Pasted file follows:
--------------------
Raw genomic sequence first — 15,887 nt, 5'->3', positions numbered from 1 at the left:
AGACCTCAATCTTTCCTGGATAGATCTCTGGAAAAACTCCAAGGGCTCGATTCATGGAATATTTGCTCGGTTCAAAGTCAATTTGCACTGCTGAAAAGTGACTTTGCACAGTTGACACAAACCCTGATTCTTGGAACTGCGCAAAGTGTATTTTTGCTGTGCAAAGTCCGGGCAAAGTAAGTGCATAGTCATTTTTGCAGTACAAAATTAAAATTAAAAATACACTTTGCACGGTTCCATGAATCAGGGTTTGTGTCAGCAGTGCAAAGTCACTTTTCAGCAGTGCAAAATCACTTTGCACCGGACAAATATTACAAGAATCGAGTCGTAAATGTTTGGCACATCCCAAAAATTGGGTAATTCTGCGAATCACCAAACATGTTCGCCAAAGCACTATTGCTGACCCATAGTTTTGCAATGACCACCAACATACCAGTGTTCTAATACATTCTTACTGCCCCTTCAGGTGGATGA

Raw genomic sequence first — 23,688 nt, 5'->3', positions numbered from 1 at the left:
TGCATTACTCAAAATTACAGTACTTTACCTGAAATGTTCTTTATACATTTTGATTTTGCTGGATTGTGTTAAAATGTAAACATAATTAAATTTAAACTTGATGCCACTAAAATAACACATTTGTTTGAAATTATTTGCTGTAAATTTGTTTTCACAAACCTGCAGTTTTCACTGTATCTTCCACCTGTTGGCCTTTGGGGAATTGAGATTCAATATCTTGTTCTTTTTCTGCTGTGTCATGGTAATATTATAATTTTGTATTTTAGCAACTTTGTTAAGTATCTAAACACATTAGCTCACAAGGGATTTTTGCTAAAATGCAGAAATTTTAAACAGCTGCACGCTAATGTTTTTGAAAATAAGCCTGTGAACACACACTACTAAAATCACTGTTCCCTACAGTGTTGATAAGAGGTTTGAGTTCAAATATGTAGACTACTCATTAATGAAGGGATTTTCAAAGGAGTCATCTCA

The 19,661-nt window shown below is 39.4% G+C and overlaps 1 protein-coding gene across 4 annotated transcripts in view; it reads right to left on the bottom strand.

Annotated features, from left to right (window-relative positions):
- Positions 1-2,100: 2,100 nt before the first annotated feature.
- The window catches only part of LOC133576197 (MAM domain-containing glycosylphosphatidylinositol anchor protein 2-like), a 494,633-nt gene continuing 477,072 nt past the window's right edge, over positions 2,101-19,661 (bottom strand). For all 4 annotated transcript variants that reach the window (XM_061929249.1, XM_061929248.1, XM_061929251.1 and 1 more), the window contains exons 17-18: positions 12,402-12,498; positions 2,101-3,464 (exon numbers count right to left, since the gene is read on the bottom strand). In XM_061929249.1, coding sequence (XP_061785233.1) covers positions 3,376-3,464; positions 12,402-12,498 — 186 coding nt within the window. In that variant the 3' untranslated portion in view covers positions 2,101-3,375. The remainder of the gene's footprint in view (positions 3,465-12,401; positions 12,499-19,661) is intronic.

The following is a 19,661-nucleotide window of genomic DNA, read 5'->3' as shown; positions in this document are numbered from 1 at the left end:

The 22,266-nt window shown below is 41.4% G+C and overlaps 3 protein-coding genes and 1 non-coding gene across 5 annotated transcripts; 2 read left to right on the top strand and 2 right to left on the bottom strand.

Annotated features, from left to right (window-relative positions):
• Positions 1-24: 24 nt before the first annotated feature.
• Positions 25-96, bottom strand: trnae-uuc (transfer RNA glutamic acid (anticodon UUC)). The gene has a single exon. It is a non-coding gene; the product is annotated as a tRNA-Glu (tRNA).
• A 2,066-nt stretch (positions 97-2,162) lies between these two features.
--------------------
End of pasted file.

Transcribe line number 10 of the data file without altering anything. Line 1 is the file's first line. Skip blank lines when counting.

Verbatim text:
The 22,266-nt window shown below is 41.4% G+C and overlaps 3 protein-coding genes and 1 non-coding gene across 5 annotated transcripts; 2 read left to right on the top strand and 2 right to left on the bottom strand.